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The Worst of Times, the Best of Bucks

HoffmanBy Bill Hoffman

-- Oct. 26, 2008, was a very blustery day in the middle of the South Dakota archery season. With wind gusts of up to 50 mph, I was very hesitant to go out that evening. My wife commented on how crazy I was, but I justified it by saying, “I just want to hang a new stand, and the wind will mask the noise.”

As I was gassing up my truck at the station, the wind almost blew the door off the hinges. Questioning my sanity the whole way, the wind jerking my truck all over the road, I drove the 45 minutes to the farm I hunt.

It didn’t help my frame of mind that I had seen only does and fawns to that point the season. “Is this really going to be worth it?” I wondered.

The thing that kept me going was I’d visualized the perfect spot for a stand the previous morning. Four years earlier, I saw the biggest buck I’d ever seen while standing in the crotch of a tree. He was a real monster in the 170-plus category, and he was at least that many yards away all evening. I thought about that encounter often, but I’d never bothered acting on it.

I pulled into my usual parking spot about 3:40 p.m. and began gathering my gear. As I hiked to the location, I noticed lots of deer tracks the 40-yard-wide opening along the old fence line. All those trails would be within bow range.

It took about 40 minutes for me to hang the stand and trim a few branches for shooting lanes. I settled in afterward and looked at my watch. It was 4:20, and the wind was still screaming. The temperature was in the mid-30s, so the wind cut right through my clothing.

Half an hour later, I realized that I hadn’t checked to see if I had a shooting lane behind me. I stood and looked over my shoulder and there, at 40 yards, stood what South Dakota is known for: a big beautiful rooster pheasant. I cleared some branches and drew my bow just to see if I had room to shoot.

I thought about trying for it. It would’ve been legal. But I opted to pass.

As I sat back down, I flashed back four years to the big buck I’d seen. It was almost like déjà vu. When I peered down the row of trees where I’d seen the monster, I saw a huge bodied deer and quickly grabbed my binoculars.

The deer was about 200 yards distant, working a scrape. I could tell he was not the monster from before, but he was definitely a shooter. Unfortunately, however, he turned and walked the other way.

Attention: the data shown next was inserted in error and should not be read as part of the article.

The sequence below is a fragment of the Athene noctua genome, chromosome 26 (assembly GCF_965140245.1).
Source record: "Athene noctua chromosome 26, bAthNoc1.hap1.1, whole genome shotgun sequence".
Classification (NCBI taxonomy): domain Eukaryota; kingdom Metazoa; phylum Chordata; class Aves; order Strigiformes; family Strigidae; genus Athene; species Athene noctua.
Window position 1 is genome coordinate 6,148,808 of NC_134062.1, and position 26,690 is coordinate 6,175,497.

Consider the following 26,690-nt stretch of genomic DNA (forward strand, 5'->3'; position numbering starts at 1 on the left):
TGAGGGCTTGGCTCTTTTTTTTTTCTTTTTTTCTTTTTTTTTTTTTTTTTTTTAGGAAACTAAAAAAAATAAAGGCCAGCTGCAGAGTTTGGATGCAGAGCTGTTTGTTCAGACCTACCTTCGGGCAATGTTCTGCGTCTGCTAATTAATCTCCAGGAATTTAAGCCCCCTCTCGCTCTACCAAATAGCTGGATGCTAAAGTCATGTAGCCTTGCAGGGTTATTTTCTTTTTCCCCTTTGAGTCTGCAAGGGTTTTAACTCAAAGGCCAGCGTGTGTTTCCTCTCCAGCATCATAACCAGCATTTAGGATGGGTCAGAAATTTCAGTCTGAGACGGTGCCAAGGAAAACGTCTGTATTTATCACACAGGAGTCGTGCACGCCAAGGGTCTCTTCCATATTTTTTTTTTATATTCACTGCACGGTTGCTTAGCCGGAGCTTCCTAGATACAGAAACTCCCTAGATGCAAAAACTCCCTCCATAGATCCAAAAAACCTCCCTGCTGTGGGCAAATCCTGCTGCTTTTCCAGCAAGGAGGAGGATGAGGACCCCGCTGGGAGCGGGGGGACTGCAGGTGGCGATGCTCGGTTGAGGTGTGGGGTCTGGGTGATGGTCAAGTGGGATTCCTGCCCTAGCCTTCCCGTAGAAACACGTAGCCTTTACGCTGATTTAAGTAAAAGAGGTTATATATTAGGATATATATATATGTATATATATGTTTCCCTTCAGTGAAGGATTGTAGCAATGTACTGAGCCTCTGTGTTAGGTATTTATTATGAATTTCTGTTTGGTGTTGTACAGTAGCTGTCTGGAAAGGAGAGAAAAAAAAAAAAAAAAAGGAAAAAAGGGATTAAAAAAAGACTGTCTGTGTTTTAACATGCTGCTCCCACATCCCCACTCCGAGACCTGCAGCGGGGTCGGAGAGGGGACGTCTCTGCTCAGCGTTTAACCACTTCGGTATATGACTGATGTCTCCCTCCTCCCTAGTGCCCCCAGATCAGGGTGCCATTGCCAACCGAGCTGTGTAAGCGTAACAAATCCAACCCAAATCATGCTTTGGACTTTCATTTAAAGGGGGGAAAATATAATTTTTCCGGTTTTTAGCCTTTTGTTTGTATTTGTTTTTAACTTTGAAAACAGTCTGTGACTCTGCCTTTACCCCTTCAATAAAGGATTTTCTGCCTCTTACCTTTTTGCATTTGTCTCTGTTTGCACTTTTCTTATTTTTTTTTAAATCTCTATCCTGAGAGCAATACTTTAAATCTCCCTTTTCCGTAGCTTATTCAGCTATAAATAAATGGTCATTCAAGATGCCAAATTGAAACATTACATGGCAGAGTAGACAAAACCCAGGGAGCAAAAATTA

As that one disappeared, a spike emerged from the corn 80 yards from me and walked into the trees. I then looked to my left and saw another spike. I then noticed a doe behind me. I couldn’t believe the deer were on the move with the wind blowing so hard.

There was a lull in the action for about 15 minutes, and then I spotted three more bucks moving around where I’d seen the first one. As I raised my glasses, I caught a glimpse of what appeared to be two more shooter bucks walking into the corn. All the action was several yards in front of me, which had me plotting where I should move my stand the next weekend.

Just then, a beautiful pearly white rack materialized atop a buck headed my way. Through binoculars, I saw it was a mainframe 5x5 with a kicker off the left P-2.

My heart sank when it veered off into the woodlot.

I thought for sure that I’d never see that buck again. But moments later, four does appeared in the same place he’d first appeared. They followed the same route, too.

The next deer I saw were farther down the tree row. I was watching the pair of young 4x4s when I happened to glance left ... and forgot all about them.

The buck with the white rack was only 20 yards away. I slowly reached for my bow.

My fingers were numb from cold, and I was shivering so bad I couldn’t attach my release to the loop until after several attempts. Just as I started to put tension to my string, my finger accidentally pushed the trigger, and the release came free. I was surprised the arrow was still on the rest, to tell the truth.

The shakes had subsided by the time I finally drew my bow. I bleated and stopped the deer at 30 yards. After I released, he bolted.
While waiting for Brenda to answer the telephone, I looked over my shoulder and saw a deer run into some trees about 200 yards away.

“What’s Up?” my wife answered.

Shivering, I said, “I’m standing in my stand, freezing my butt off, and I just stuck a 6x5!” She whooped, and I could hear our 6-year-old daughter, Brianna, adding to the chorus in the background

“I think it was a good shot, but I just saw a deer run into the trees 200 yards away,” I told her. “I hope it wasn’t him.”

It was 7:00 by then, and dark was fast approaching. I was surprised to find the arrow so quickly because the grass was about waste-deep. It was covered tip to nock in dark red blood. I knew then it was a good hit.

Otherwise, there was no blood. I began circling, but I had my doubts. I figured I would have to come back the next morning to resume looking in the daylight.

I looked for about 20 more minutes before, in a last ditch effort, I headed for where I’d seen the deer long after the shot. As I walked into the grove of trees, I noticed a feed bucket tipped over for cattle and I began the search. I looked for another 20 minutes before deciding to quit for the night.

As I was heading out of the grove, my flashlight beam bounced off something white. I thought it was just the feed bucket, but then something told me I’d better take a closer look.

The bucket transformed into a glorious set of antlers that wound up scoring 142 5/8 inches – my biggest archery buck to date!

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